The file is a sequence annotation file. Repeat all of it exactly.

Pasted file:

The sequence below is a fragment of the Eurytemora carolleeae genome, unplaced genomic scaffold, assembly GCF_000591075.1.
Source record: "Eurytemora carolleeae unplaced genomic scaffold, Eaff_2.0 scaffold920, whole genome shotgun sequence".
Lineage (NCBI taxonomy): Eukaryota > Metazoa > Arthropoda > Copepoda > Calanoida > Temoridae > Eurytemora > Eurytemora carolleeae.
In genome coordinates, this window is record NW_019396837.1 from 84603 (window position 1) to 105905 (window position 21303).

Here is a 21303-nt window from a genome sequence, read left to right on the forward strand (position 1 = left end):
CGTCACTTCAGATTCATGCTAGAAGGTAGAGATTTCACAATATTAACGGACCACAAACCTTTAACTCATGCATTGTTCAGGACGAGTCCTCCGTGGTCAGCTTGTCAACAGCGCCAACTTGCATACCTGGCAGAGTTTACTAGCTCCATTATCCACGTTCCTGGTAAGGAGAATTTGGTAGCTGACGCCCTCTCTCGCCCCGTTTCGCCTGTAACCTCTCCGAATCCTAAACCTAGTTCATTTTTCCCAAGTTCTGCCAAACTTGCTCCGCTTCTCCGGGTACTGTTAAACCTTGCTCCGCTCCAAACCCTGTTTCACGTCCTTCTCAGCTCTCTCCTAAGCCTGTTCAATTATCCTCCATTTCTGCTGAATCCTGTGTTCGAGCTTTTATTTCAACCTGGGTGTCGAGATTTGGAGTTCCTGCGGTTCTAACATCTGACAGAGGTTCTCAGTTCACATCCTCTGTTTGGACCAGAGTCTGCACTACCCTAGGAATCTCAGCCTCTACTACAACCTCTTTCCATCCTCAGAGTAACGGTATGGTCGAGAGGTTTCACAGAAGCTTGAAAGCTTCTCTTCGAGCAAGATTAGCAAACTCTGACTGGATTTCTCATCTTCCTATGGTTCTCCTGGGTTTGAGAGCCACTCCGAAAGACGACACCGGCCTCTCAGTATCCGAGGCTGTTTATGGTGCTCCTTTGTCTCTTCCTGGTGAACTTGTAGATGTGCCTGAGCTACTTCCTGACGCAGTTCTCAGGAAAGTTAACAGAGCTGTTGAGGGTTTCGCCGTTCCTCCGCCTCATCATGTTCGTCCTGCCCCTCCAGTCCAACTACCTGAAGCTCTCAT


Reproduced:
The sequence below is a fragment of the Eurytemora carolleeae genome, unplaced genomic scaffold, assembly GCF_000591075.1.
Source record: "Eurytemora carolleeae unplaced genomic scaffold, Eaff_2.0 scaffold920, whole genome shotgun sequence".
Lineage (NCBI taxonomy): Eukaryota > Metazoa > Arthropoda > Copepoda > Calanoida > Temoridae > Eurytemora > Eurytemora carolleeae.
In genome coordinates, this window is record NW_019396837.1 from 84603 (window position 1) to 105905 (window position 21303).

Here is a 21303-nt window from a genome sequence, read left to right on the forward strand (position 1 = left end):
CGTCACTTCAGATTCATGCTAGAAGGTAGAGATTTCACAATATTAACGGACCACAAACCTTTAACTCATGCATTGTTCAGGACGAGTCCTCCGTGGTCAGCTTGTCAACAGCGCCAACTTGCATACCTGGCAGAGTTTACTAGCTCCATTATCCACGTTCCTGGTAAGGAGAATTTGGTAGCTGACGCCCTCTCTCGCCCCGTTTCGCCTGTAACCTCTCCGAATCCTAAACCTAGTTCATTTTTCCCAAGTTCTGCCAAACTTGCTCCGCTTCTCCGGGTACTGTTAAACCTTGCTCCGCTCCAAACCCTGTTTCACGTCCTTCTCAGCTCTCTCCTAAGCCTGTTCAATTATCCTCCATTTCTGCTGAATCCTGTGTTCGAGCTTTTATTTCAACCTGGGTGTCGAGATTTGGAGTTCCTGCGGTTCTAACATCTGACAGAGGTTCTCAGTTCACATCCTCTGTTTGGACCAGAGTCTGCACTACCCTAGGAATCTCAGCCTCTACTACAACCTCTTTCCATCCTCAGAGTAACGGTATGGTCGAGAGGTTTCACAGAAGCTTGAAAGCTTCTCTTCGAGCAAGATTAGCAAACTCTGACTGGATTTCTCATCTTCCTATGGTTCTCCTGGGTTTGAGAGCCACTCCGAAAGACGACACCGGCCTCTCAGTATCCGAGGCTGTTTATGGTGCTCCTTTGTCTCTTCCTGGTGAACTTGTAGATGTGCCTGAGCTACTTCCTGACGCAGTTCTCAGGAAAGTTAACAGAGCTGTTGAGGGTTTCGCCGTTCCTCCGCCTCATCATGTTCGTCCTGCCCCTCCAGTCCAACTACCTGAAGCTCTCAT